22.04 Nvidia Drivers

Needed to apply in order get access to the crash reports…

I have access already if you can tell me the ID or have a link.

First gnome-shell crash report on 21st June (first install)
Second gnome-shell crash report on 22nd June (second install).

The first crash is Ubuntu 20.04 crashing with the Nvidia driver a year ago.

The second crash is Ubuntu 22.04 crashing with the nouveau driver a week ago.

So unfortunately neither of those relate to this discussion. We’re only interested in the Nvidia driver crashing on 22.04.


Then the crash happened when rebooting the machine and since it did not run up it could not send out a crash report.

I installed the 515 nvidia drivers had to remove xanmod kernel it installed. But refresh rate defaulted to 77hz on a 240hz with no possibility to change was using x11 not wayland but nvidia x settings did not work only showed a few options.

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@Shin, please report a bug by running:

ubuntu-bug nvidia-driver-515

or if that fails then use this link.

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The list of issues specific to Nvidia Wayland sessions is still growing.

@tseliot, maybe we should default to Xorg on hybrid systems too?

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@vanvugt fine by me.

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I’m having the same issue with 22.04 right after i install the nvidia drivers
the following is the current one:

after the driver installation i got black screen then i made changes in grub to "GRUB_CMDLINE_LINUX_DEFAULT=“quiet splash acpi_backlight=vendor acpi_osi=linux nomodeset”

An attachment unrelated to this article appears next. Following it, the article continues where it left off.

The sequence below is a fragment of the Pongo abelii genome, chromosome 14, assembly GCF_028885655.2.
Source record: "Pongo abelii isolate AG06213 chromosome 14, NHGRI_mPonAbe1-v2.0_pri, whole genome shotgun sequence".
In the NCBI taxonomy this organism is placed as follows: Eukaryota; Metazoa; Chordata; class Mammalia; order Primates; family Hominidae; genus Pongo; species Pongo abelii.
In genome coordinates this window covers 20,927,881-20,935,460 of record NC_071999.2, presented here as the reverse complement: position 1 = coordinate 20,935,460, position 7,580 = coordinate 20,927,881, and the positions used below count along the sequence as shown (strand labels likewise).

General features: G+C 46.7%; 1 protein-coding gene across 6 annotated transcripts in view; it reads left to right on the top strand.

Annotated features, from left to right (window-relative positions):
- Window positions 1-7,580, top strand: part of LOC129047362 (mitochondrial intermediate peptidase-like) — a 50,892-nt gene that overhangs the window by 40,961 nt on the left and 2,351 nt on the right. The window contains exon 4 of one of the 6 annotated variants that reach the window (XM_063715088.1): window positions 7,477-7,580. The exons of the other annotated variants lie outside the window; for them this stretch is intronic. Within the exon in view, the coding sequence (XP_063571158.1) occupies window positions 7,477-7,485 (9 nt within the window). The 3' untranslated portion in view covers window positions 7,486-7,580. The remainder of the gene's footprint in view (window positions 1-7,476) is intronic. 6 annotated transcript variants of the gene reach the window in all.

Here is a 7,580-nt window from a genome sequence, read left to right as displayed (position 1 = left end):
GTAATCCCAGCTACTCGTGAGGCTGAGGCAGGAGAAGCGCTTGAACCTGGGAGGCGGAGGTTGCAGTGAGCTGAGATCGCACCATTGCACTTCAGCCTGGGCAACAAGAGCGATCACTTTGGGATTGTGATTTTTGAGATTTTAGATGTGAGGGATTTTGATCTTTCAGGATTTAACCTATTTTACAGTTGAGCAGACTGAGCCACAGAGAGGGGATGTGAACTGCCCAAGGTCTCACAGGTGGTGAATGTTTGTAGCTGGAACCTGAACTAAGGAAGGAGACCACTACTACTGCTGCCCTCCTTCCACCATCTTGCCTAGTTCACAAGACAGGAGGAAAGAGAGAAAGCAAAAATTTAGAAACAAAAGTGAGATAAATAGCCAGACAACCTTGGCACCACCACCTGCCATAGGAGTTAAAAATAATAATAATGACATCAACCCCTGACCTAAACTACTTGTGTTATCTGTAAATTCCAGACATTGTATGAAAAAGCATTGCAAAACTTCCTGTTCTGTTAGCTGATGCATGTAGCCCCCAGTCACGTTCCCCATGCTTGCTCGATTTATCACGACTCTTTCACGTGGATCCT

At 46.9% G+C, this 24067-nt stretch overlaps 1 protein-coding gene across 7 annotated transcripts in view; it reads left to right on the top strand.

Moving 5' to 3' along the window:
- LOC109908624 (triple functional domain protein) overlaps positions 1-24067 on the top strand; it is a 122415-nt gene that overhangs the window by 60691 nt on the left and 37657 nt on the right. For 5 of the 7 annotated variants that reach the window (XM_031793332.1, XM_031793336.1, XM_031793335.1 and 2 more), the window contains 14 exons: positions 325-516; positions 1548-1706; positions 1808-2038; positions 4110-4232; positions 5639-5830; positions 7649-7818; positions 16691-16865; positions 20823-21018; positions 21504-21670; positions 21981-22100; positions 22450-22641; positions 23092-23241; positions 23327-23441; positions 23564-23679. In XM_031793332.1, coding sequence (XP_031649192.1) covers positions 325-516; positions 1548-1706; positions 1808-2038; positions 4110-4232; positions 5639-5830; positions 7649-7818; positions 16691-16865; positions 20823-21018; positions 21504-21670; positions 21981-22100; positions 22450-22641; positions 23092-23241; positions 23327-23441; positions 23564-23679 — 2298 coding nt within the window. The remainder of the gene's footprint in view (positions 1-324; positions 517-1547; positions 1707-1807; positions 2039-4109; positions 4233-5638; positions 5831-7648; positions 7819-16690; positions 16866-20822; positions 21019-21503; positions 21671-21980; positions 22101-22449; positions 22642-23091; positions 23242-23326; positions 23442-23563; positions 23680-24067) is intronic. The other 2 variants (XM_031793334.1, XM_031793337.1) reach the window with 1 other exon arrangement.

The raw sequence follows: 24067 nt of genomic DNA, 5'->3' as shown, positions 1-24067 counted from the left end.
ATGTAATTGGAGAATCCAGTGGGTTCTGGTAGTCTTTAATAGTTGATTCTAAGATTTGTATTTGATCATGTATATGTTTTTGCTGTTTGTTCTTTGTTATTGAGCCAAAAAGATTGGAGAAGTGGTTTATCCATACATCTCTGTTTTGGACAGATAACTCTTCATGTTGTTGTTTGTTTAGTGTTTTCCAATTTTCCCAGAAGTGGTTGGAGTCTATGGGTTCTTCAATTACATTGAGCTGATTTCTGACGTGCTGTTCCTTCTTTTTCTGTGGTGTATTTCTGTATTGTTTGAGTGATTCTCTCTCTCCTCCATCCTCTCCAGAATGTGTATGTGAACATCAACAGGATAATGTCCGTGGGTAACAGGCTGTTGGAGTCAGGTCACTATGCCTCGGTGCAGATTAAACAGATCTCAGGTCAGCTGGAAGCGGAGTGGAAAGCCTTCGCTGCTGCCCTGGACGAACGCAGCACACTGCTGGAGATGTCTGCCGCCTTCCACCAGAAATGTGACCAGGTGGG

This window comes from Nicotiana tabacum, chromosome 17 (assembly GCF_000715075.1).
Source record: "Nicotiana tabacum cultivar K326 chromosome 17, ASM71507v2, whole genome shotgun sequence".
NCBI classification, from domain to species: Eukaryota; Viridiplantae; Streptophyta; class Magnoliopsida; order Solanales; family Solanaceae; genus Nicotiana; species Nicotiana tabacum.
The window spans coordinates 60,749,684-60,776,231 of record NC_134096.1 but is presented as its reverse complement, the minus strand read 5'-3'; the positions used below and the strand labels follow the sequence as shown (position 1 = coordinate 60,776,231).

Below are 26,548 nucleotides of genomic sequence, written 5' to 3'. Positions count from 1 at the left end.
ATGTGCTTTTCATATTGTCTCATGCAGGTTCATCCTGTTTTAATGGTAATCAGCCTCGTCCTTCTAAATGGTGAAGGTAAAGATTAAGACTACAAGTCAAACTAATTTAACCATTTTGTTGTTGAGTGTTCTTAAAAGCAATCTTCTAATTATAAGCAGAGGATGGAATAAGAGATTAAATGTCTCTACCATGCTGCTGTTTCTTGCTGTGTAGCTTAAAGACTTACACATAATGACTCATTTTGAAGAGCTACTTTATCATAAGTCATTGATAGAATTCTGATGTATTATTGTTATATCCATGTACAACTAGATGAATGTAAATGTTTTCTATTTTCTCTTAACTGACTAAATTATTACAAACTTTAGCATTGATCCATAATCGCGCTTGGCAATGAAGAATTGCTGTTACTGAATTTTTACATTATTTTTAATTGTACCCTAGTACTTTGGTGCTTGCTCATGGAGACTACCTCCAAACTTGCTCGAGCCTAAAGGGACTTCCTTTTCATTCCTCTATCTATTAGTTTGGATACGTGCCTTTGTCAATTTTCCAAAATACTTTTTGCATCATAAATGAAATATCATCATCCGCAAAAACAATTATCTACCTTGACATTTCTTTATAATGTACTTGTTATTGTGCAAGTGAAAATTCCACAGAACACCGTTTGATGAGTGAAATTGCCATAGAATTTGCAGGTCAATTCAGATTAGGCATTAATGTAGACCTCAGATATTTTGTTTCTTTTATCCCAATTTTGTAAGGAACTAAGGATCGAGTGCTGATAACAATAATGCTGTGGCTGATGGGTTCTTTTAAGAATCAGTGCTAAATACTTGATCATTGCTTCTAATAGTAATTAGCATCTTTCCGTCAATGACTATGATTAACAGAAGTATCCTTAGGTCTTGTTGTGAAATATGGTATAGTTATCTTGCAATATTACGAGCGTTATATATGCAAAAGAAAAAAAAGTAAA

but now my device is not making use of my nvidia gtx 1650 gpu.

Can anyone help with this gpu issue?

I sorted out the issues with nVidia drivers on Ubuntu.
The black screen with blinking cursor occured when not installing nVidia drivers during a new system install but afterwards and not using the tested drivers but downloading them from nVidia, or when the nVidia driver is already installed and some system updates/upgrades are performed.
You will find more details in this launchpad issue.
When ever facing the black screen issue, then boot in recovery mode however is possible and remove/reinstall the tested drivers.
For the time being this is the commands to apply as it was proposed to me, and it worked:

$sudo apt-get --purge remove ‘nvidia
$sudo apt install linux-modules-nvidia-525-generic nvidia-driver-525

Please note that I previously reinstalled the system whenever I was having the black screen/blinking cursor, as I did not know there is always a workaround to start up Ubuntu from there, for example do: [CTRL] + [ALT] + [DEL] to regain access to the boot menu, or instead during boot keep pressing on the key that gives you access to the Ubuntu boot menu (‘Shift’ key with my Gigabyte mainboard) to select the recovery mode, or somewhere during boot when the system hangs I could regain control by clicking randomly on the function keys.
Selecting the Nouveau driver will also allow your system to boot normally without the black screen also subsequently allowing you to reinstall the nVidia tested drivers from a normally booted system.
Last but not least as I am updating my system with pre-releases and presently using 20.10 Kinetic, I had recently the same black screen issue after a system update and I had to downgrade to kernel from I believe a version (using Mainline).